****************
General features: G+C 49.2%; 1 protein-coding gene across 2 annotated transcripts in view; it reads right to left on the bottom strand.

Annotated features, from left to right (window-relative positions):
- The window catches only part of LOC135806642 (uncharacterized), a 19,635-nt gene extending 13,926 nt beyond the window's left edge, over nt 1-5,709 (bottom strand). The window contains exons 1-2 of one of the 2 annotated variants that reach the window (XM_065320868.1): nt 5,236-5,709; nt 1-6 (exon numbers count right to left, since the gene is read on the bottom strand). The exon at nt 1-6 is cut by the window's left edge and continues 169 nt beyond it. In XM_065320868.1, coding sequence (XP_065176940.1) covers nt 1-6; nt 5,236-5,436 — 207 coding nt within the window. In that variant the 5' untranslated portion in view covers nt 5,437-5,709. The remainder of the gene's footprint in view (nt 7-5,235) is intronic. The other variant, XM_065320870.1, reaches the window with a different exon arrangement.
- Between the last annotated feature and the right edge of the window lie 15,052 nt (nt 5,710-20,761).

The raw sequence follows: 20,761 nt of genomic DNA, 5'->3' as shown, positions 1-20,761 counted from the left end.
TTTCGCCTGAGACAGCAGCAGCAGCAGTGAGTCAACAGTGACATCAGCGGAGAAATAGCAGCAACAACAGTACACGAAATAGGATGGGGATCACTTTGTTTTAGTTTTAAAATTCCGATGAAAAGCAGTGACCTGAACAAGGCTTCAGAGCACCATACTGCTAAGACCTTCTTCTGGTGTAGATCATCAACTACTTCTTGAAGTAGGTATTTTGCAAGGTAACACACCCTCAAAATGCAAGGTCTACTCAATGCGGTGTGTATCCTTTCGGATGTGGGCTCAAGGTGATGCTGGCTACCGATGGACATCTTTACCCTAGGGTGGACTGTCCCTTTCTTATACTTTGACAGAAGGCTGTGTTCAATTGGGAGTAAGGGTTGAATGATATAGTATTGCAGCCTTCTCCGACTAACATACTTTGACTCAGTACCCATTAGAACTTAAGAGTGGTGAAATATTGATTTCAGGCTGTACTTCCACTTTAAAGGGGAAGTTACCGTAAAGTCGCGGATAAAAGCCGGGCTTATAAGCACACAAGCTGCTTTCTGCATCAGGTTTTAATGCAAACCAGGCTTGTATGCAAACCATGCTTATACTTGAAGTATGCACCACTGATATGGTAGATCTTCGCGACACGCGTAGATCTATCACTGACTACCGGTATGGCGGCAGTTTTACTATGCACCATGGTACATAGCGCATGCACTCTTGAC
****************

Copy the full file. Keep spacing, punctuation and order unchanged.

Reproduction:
General features: G+C 49.2%; 1 protein-coding gene across 2 annotated transcripts in view; it reads right to left on the bottom strand.

Annotated features, from left to right (window-relative positions):
- The window catches only part of LOC135806642 (uncharacterized), a 19,635-nt gene extending 13,926 nt beyond the window's left edge, over nt 1-5,709 (bottom strand). The window contains exons 1-2 of one of the 2 annotated variants that reach the window (XM_065320868.1): nt 5,236-5,709; nt 1-6 (exon numbers count right to left, since the gene is read on the bottom strand). The exon at nt 1-6 is cut by the window's left edge and continues 169 nt beyond it. In XM_065320868.1, coding sequence (XP_065176940.1) covers nt 1-6; nt 5,236-5,436 — 207 coding nt within the window. In that variant the 5' untranslated portion in view covers nt 5,437-5,709. The remainder of the gene's footprint in view (nt 7-5,235) is intronic. The other variant, XM_065320870.1, reaches the window with a different exon arrangement.
- Between the last annotated feature and the right edge of the window lie 15,052 nt (nt 5,710-20,761).

The raw sequence follows: 20,761 nt of genomic DNA, 5'->3' as shown, positions 1-20,761 counted from the left end.
TTTCGCCTGAGACAGCAGCAGCAGCAGTGAGTCAACAGTGACATCAGCGGAGAAATAGCAGCAACAACAGTACACGAAATAGGATGGGGATCACTTTGTTTTAGTTTTAAAATTCCGATGAAAAGCAGTGACCTGAACAAGGCTTCAGAGCACCATACTGCTAAGACCTTCTTCTGGTGTAGATCATCAACTACTTCTTGAAGTAGGTATTTTGCAAGGTAACACACCCTCAAAATGCAAGGTCTACTCAATGCGGTGTGTATCCTTTCGGATGTGGGCTCAAGGTGATGCTGGCTACCGATGGACATCTTTACCCTAGGGTGGACTGTCCCTTTCTTATACTTTGACAGAAGGCTGTGTTCAATTGGGAGTAAGGGTTGAATGATATAGTATTGCAGCCTTCTCCGACTAACATACTTTGACTCAGTACCCATTAGAACTTAAGAGTGGTGAAATATTGATTTCAGGCTGTACTTCCACTTTAAAGGGGAAGTTACCGTAAAGTCGCGGATAAAAGCCGGGCTTATAAGCACACAAGCTGCTTTCTGCATCAGGTTTTAATGCAAACCAGGCTTGTATGCAAACCATGCTTATACTTGAAGTATGCACCACTGATATGGTAGATCTTCGCGACACGCGTAGATCTATCACTGACTACCGGTATGGCGGCAGTTTTACTATGCACCATGGTACATAGCGCATGCACTCTTGAC